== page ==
From time to time, PAW editors have an idea for a theme, and then go about assigning articles that fit the idea. In the case of this issue, however, the stories came first. Both of our feature articles are historical; both have implications for issues that are very much in the public eye.

The first, by Princeton history professor David A. Bell *91, concerns politics and charisma. Who comes to mind when you think of political charisma today? A bombastic businessman? A balding New England socialist? Perhaps a Princeton alum who mastered the art of soaring rhetoric as a college debater and adds flourish with a pair of black ostrich-skin “argument boots”?

For Bell, the story of modern political charisma begins with Pasquale Paoli, who ruled Corsica in the middle of the 18th century and was chronicled by an enamored James Boswell. Boswell’s portrait, Bell writes, was of “a paragon of nature who led by virtue of his extraordinary personal gifts, and who bound his followers to him through sheer, intense emotion.” Bell concludes that those qualities — and the right chronicler — are as important today as they were then.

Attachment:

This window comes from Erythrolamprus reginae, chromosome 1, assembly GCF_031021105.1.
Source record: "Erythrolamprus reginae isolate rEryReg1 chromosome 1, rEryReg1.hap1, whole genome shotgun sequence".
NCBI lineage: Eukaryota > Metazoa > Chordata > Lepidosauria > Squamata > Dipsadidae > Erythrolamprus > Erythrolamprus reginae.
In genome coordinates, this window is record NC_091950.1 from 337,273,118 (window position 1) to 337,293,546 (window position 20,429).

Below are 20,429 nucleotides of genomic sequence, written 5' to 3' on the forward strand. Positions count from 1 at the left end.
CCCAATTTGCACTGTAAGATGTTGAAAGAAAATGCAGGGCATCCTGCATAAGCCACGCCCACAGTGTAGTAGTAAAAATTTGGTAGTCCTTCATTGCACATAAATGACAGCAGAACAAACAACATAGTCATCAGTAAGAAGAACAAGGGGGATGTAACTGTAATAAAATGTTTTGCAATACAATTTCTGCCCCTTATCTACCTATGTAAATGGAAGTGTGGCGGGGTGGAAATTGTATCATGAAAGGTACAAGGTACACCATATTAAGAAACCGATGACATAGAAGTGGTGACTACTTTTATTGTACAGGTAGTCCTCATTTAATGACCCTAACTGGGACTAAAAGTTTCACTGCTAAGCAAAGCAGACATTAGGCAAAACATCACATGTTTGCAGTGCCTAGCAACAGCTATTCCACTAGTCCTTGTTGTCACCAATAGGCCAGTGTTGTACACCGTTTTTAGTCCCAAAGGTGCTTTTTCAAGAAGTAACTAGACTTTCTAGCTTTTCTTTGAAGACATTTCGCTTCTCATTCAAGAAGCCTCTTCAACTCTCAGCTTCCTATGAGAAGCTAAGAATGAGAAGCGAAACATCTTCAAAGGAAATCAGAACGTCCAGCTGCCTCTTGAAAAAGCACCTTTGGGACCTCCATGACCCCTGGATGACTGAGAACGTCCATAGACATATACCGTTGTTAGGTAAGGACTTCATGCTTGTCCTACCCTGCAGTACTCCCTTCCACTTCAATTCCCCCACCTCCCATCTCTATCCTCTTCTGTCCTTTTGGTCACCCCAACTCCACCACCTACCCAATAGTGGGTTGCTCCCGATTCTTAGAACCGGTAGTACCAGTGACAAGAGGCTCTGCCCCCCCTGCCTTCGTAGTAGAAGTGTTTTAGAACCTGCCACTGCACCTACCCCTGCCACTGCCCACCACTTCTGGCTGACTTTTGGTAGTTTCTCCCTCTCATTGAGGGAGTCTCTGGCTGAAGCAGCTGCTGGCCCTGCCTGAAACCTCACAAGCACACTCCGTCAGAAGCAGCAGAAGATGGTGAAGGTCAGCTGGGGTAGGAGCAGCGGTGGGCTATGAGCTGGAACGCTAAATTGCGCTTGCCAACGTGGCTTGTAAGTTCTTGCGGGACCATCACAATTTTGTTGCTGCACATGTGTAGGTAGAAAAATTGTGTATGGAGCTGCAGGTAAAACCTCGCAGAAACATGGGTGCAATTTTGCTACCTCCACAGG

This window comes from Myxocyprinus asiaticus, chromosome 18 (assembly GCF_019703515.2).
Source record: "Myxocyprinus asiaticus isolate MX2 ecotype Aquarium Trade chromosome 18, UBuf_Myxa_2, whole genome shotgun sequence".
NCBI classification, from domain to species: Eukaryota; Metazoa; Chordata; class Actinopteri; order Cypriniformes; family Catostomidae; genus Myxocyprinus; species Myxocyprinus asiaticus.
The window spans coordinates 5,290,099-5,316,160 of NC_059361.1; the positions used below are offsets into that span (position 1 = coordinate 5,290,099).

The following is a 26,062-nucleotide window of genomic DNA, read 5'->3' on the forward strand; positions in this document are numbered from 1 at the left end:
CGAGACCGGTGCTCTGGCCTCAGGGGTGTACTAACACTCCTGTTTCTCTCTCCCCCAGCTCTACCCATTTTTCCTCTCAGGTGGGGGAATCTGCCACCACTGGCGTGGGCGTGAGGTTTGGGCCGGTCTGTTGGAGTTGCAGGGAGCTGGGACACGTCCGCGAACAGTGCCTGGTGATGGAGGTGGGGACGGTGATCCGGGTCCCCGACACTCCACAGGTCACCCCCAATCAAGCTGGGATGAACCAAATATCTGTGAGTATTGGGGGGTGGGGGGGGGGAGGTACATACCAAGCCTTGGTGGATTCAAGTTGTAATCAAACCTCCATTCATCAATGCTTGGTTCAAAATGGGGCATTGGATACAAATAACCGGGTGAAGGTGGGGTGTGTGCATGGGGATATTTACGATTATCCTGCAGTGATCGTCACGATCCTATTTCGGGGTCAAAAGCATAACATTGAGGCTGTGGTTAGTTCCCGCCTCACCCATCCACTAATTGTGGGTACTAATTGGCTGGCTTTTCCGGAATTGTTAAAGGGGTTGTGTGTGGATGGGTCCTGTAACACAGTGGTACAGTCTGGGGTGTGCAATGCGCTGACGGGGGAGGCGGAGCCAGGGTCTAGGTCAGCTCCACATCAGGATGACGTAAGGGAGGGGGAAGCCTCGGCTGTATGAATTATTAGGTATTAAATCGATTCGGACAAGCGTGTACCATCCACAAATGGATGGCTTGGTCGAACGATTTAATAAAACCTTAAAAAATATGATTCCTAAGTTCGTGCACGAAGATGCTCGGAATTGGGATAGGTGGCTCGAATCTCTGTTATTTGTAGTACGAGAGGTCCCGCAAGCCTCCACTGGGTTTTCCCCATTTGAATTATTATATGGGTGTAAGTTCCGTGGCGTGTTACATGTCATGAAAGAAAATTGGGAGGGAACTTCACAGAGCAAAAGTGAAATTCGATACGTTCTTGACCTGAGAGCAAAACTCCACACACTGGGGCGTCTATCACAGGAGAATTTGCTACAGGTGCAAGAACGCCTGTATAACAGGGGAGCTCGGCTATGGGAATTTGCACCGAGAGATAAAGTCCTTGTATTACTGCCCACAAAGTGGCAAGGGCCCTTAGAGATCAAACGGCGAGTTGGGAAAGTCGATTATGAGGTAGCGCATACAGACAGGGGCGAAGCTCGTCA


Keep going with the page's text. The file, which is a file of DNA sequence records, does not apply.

Our cover story, by historian Nicholas Guyatt *03, tells the story of Samuel Stanhope Smith 1769, Princeton’s seventh president. Guyatt focuses on his role as a theorist of race. Before walking in to occupy President Eisgruber ’83’s office in Nassau Hall office last fall, members of the Black Justice League demanded a role in naming campus buildings by pointing to Stanhope Hall, across the green. Smith, for whom the building was named, opposed slavery but favored segregation; he felt African Americans could be “improved” to resemble whites. Is he best viewed as a progressive for his time — or a racist for ours?